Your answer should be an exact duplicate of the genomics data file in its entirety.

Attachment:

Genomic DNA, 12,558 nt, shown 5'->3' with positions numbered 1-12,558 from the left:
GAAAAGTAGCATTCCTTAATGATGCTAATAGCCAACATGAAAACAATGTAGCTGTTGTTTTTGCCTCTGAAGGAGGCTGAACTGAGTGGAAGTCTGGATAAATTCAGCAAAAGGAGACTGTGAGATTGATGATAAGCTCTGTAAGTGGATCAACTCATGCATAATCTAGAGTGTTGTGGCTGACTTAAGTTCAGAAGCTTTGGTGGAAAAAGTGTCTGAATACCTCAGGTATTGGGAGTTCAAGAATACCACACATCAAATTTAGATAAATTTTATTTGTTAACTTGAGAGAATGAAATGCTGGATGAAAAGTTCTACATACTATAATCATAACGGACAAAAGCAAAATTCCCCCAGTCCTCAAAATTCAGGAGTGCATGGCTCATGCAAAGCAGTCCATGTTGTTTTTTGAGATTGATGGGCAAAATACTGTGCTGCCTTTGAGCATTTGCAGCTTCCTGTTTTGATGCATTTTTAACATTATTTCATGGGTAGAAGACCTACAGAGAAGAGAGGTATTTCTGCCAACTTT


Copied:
Genomic DNA, 12,558 nt, shown 5'->3' with positions numbered 1-12,558 from the left:
GAAAAGTAGCATTCCTTAATGATGCTAATAGCCAACATGAAAACAATGTAGCTGTTGTTTTTGCCTCTGAAGGAGGCTGAACTGAGTGGAAGTCTGGATAAATTCAGCAAAAGGAGACTGTGAGATTGATGATAAGCTCTGTAAGTGGATCAACTCATGCATAATCTAGAGTGTTGTGGCTGACTTAAGTTCAGAAGCTTTGGTGGAAAAAGTGTCTGAATACCTCAGGTATTGGGAGTTCAAGAATACCACACATCAAATTTAGATAAATTTTATTTGTTAACTTGAGAGAATGAAATGCTGGATGAAAAGTTCTACATACTATAATCATAACGGACAAAAGCAAAATTCCCCCAGTCCTCAAAATTCAGGAGTGCATGGCTCATGCAAAGCAGTCCATGTTGTTTTTTGAGATTGATGGGCAAAATACTGTGCTGCCTTTGAGCATTTGCAGCTTCCTGTTTTGATGCATTTTTAACATTATTTCATGGGTAGAAGACCTACAGAGAAGAGAGGTATTTCTGCCAACTTT